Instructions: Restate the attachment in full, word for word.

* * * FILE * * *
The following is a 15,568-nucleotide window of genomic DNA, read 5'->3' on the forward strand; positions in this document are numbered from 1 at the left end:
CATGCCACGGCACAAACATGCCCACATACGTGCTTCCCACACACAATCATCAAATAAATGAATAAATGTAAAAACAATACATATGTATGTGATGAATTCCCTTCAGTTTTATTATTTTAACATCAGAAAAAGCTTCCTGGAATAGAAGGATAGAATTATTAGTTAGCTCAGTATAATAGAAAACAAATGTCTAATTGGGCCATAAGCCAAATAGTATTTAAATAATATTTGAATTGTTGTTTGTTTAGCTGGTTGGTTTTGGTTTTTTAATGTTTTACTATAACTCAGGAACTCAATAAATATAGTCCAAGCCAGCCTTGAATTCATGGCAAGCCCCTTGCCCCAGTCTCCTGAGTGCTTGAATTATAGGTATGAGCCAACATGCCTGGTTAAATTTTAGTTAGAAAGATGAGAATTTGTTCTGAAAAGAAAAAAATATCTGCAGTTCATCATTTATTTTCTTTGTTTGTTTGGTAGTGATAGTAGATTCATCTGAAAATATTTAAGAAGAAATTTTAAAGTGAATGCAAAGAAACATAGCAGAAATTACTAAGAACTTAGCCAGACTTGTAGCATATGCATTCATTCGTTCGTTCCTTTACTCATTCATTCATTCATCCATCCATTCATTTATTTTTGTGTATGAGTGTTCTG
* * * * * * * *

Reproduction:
The following is a 15,568-nucleotide window of genomic DNA, read 5'->3' on the forward strand; positions in this document are numbered from 1 at the left end:
CATGCCACGGCACAAACATGCCCACATACGTGCTTCCCACACACAATCATCAAATAAATGAATAAATGTAAAAACAATACATATGTATGTGATGAATTCCCTTCAGTTTTATTATTTTAACATCAGAAAAAGCTTCCTGGAATAGAAGGATAGAATTATTAGTTAGCTCAGTATAATAGAAAACAAATGTCTAATTGGGCCATAAGCCAAATAGTATTTAAATAATATTTGAATTGTTGTTTGTTTAGCTGGTTGGTTTTGGTTTTTTAATGTTTTACTATAACTCAGGAACTCAATAAATATAGTCCAAGCCAGCCTTGAATTCATGGCAAGCCCCTTGCCCCAGTCTCCTGAGTGCTTGAATTATAGGTATGAGCCAACATGCCTGGTTAAATTTTAGTTAGAAAGATGAGAATTTGTTCTGAAAAGAAAAAAATATCTGCAGTTCATCATTTATTTTCTTTGTTTGTTTGGTAGTGATAGTAGATTCATCTGAAAATATTTAAGAAGAAATTTTAAAGTGAATGCAAAGAAACATAGCAGAAATTACTAAGAACTTAGCCAGACTTGTAGCATATGCATTCATTCGTTCGTTCCTTTACTCATTCATTCATTCATCCATCCATTCATTTATTTTTGTGTATGAGTGTTCTG